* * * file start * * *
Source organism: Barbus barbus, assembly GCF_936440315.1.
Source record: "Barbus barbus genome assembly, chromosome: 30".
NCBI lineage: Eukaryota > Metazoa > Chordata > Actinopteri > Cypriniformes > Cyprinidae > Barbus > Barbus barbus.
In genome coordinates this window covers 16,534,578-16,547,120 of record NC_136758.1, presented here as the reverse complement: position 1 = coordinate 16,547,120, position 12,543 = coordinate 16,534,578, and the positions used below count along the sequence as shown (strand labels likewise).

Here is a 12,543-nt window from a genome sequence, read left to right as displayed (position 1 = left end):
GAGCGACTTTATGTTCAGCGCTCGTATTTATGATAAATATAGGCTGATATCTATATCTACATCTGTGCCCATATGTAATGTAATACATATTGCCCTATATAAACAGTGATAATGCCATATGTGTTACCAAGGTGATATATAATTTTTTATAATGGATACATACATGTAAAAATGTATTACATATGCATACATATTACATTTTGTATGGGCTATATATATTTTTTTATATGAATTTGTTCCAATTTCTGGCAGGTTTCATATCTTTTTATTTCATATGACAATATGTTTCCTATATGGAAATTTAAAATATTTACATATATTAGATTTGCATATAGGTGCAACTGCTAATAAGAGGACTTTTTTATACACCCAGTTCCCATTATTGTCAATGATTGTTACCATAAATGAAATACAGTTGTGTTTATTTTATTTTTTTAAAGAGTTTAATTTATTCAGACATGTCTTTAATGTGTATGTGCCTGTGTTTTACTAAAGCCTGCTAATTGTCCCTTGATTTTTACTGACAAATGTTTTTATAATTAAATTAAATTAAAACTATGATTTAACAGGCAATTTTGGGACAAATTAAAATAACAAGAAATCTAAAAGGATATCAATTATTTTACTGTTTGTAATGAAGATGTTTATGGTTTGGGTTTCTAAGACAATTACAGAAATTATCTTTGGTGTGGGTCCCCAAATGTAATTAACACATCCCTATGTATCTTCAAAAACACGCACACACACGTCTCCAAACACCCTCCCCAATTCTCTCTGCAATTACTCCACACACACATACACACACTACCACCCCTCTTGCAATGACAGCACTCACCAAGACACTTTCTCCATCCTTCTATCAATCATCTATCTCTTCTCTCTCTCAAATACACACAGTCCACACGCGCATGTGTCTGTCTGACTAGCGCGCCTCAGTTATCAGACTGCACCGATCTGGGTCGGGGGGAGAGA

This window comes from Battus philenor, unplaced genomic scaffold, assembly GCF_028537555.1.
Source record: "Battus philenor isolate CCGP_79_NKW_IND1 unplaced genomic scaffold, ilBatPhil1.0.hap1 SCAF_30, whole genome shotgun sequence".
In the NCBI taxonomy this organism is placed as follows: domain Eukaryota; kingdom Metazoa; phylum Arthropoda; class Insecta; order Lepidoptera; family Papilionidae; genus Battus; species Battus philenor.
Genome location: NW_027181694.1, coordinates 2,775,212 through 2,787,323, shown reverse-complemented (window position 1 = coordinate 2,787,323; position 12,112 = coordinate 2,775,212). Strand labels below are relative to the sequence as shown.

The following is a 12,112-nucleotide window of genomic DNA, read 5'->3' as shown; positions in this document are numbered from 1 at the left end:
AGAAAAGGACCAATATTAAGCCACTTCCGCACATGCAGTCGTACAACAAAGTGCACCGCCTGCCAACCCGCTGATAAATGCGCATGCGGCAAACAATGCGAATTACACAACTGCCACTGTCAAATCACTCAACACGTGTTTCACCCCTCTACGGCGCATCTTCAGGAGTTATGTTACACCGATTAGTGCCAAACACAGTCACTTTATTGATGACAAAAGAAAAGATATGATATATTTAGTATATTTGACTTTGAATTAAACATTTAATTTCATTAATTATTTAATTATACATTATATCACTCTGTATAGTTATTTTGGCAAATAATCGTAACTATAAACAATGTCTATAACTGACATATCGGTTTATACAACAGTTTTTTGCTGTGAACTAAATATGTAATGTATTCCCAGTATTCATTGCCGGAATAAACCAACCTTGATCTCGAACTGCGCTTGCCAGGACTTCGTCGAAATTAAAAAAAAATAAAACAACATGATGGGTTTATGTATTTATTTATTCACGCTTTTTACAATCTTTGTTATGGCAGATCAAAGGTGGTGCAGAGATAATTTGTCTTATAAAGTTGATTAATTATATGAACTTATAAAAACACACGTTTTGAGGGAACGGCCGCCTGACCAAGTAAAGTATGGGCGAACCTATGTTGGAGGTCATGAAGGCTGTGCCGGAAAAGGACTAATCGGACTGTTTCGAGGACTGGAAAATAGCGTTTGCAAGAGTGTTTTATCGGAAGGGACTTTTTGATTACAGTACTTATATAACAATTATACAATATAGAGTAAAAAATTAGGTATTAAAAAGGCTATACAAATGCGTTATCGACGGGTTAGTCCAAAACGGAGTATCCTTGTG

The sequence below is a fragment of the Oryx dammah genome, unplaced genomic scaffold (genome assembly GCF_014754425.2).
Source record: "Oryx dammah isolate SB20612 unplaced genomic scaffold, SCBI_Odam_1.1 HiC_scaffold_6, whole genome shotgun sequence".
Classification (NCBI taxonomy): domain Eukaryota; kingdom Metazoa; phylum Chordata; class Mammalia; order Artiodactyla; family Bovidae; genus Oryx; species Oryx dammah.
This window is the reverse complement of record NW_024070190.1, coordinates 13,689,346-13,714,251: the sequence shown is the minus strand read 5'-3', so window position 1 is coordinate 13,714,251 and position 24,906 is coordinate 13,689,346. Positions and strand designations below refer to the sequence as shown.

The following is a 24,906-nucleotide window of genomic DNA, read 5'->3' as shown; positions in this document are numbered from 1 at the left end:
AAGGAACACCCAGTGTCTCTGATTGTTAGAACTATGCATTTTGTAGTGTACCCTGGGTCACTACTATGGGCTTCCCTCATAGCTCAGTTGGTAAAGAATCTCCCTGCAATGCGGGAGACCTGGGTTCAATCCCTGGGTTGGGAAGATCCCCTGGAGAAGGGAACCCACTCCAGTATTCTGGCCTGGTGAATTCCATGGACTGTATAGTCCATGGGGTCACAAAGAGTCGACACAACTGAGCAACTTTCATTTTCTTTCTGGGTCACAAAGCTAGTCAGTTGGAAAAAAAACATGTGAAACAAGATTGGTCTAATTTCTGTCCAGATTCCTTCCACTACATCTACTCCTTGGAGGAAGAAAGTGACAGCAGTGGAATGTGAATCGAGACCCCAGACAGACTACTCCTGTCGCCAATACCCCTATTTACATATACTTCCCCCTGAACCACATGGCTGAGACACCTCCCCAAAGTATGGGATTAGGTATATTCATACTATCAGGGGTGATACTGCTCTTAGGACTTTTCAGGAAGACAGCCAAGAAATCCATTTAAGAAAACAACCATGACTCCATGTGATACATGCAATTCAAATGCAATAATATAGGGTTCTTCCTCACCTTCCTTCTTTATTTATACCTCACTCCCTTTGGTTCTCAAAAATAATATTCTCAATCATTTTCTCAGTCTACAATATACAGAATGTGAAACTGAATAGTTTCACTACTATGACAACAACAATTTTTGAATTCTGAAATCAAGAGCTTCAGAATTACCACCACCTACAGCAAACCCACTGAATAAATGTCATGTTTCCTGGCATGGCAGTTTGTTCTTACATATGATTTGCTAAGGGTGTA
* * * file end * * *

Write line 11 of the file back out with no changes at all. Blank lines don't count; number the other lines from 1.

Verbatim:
The following is a 12,112-nucleotide window of genomic DNA, read 5'->3' as shown; positions in this document are numbered from 1 at the left end: